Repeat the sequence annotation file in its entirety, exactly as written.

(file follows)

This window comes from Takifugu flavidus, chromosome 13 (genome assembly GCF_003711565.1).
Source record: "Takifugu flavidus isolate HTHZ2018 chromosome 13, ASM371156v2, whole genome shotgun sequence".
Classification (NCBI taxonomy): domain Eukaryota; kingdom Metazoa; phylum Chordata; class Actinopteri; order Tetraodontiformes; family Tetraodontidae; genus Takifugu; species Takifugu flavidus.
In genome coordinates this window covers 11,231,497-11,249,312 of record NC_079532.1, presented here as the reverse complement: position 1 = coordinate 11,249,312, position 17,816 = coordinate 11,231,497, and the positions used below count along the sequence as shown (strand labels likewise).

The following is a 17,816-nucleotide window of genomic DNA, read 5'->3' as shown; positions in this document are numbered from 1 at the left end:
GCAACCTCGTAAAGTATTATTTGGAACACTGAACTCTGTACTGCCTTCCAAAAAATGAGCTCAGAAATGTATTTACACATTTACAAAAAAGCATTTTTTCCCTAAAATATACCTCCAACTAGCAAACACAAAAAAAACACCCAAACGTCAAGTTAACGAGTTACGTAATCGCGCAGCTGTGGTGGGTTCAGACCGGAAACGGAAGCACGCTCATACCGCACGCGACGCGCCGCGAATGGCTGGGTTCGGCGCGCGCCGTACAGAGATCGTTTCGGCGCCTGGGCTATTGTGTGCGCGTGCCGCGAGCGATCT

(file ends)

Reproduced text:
This window comes from Takifugu flavidus, chromosome 13 (genome assembly GCF_003711565.1).
Source record: "Takifugu flavidus isolate HTHZ2018 chromosome 13, ASM371156v2, whole genome shotgun sequence".
Classification (NCBI taxonomy): domain Eukaryota; kingdom Metazoa; phylum Chordata; class Actinopteri; order Tetraodontiformes; family Tetraodontidae; genus Takifugu; species Takifugu flavidus.
In genome coordinates this window covers 11,231,497-11,249,312 of record NC_079532.1, presented here as the reverse complement: position 1 = coordinate 11,249,312, position 17,816 = coordinate 11,231,497, and the positions used below count along the sequence as shown (strand labels likewise).

The following is a 17,816-nucleotide window of genomic DNA, read 5'->3' as shown; positions in this document are numbered from 1 at the left end:
GCAACCTCGTAAAGTATTATTTGGAACACTGAACTCTGTACTGCCTTCCAAAAAATGAGCTCAGAAATGTATTTACACATTTACAAAAAAGCATTTTTTCCCTAAAATATACCTCCAACTAGCAAACACAAAAAAAACACCCAAACGTCAAGTTAACGAGTTACGTAATCGCGCAGCTGTGGTGGGTTCAGACCGGAAACGGAAGCACGCTCATACCGCACGCGACGCGCCGCGAATGGCTGGGTTCGGCGCGCGCCGTACAGAGATCGTTTCGGCGCCTGGGCTATTGTGTGCGCGTGCCGCGAGCGATCT